Finally, on Wednesdays I joined the ‘Early Dementia’ clinic which mostly caters to patients with FTD. I met patients at different stages of their illness and saw how they often progress from being very inappropriate and aggressive to being very apathetic and amotivational. Moreover, I assisted in carrying out the extensive cognitive examination, involving the ACE-R test and various other language, comprehension, and memory exercises. I learnt how to interpret results of the ACE-R test, a very useful tool that pinpoints the areas of cognition in which the patient has the most deficit and helps to narrow down the diagnosis. Interestingly, because patients with FTD often develop very challenging behaviours, doctors often focus more on the wellbeing of their carers at later stages of the disease, who take on the extremely physically and emotionally draining job of caring for a loved one that they recognise less and less every day. It is truly impressive how much there is to offer to carers: from therapy, to respite care, to educational classes. In fact, ‘continuity of care’ and ‘caring for carers’ are two themes that feature very strongly in dementia clinics, and I firmly believe that I wouldn’t have been able to get such an incredible insight into these anywhere else. At the end of Wednesday’s clinic, all doctors, nurses, and healthcare and research assistants had a meeting where they discussed all cases of the day and highlighted important learning points. The friendly and supportive environment that prevailed, made it easy for me to ask questions and enhance my understanding of these conditions.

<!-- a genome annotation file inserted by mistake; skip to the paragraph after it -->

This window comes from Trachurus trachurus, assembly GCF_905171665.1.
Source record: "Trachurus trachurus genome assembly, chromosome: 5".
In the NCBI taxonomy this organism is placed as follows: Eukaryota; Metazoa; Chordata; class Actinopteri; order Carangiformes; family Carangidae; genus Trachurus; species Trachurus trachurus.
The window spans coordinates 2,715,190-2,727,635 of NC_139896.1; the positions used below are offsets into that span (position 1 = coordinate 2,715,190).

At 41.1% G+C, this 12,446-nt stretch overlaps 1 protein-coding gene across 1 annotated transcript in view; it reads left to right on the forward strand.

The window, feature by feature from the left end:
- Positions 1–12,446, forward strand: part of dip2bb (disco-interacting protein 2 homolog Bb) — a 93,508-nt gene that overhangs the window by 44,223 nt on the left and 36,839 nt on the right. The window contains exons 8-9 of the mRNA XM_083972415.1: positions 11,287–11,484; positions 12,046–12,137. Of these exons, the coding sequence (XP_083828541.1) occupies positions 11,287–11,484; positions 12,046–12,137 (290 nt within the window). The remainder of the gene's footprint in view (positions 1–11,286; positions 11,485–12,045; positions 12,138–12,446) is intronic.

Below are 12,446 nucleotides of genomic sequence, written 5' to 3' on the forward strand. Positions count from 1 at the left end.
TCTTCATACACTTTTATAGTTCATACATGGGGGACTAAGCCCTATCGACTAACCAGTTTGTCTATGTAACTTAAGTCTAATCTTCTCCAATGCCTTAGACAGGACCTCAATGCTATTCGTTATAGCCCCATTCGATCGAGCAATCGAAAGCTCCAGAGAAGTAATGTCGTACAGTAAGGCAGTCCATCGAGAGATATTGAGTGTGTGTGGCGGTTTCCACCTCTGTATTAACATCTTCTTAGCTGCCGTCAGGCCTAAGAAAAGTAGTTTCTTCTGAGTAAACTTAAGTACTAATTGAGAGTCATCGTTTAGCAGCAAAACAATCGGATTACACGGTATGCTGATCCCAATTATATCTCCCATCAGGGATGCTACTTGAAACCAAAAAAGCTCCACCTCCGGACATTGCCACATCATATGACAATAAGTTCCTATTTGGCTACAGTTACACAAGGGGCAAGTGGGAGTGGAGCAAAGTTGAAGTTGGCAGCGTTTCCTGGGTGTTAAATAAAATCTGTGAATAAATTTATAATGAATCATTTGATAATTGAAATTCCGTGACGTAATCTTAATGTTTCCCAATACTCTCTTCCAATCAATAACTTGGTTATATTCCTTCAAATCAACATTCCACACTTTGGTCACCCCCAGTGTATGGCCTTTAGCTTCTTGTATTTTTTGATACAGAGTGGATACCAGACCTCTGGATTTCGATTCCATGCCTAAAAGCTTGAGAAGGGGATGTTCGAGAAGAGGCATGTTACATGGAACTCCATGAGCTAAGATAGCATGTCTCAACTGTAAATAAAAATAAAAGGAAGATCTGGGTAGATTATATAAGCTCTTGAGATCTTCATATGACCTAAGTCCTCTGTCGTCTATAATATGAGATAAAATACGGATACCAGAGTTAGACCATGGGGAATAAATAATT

The rest of the week I worked on my project on genetic dementias. In recent years, various monogenic causes of dementia have been identified. As of August 2020, new guidelines have been released outlining which patients are eligible for genetic testing, which we believe are too strict and will hinder access to genetic testing for many patients. In fact, since these guidelines started being implemented, this has become reality for our patients. I was involved in an audit, where we collected data from existing patients at the Cambridge centre for Frontotemporal dementia and related disorders to see just how strict these guidelines are. Indeed, we found that almost 45% of patients who have already been found positive for a causative gene, wouldn’t have met criteria when they presented to clinic – a staggering and very disappointing statistic which can have detrimental effects on patients and their families. My project partner and I presented our findings to the department and received lots of positive comments and useful feedback. We subsequently submitted our paper to the Journal of Neurology and are waiting to hear back. The whole process has been incredibly rewarding and enlightening and has made me more confident in my knowledge, opinions, and presentation skills. I am very passionate about this project as it has the potential to change national policy and give more patients access to genetic testing.
My elective was everything I could have asked for and more. I am very grateful to the team for being so welcoming and for making such extensive efforts to keep the elective running as smoothly as possible. The experiences and knowledge I gained from this elective will stick with me forever and I am positive I will be a better doctor because of it.
Undergraduate student, Medicine
Image credit: School of Clinical Medicine, University of Cambridge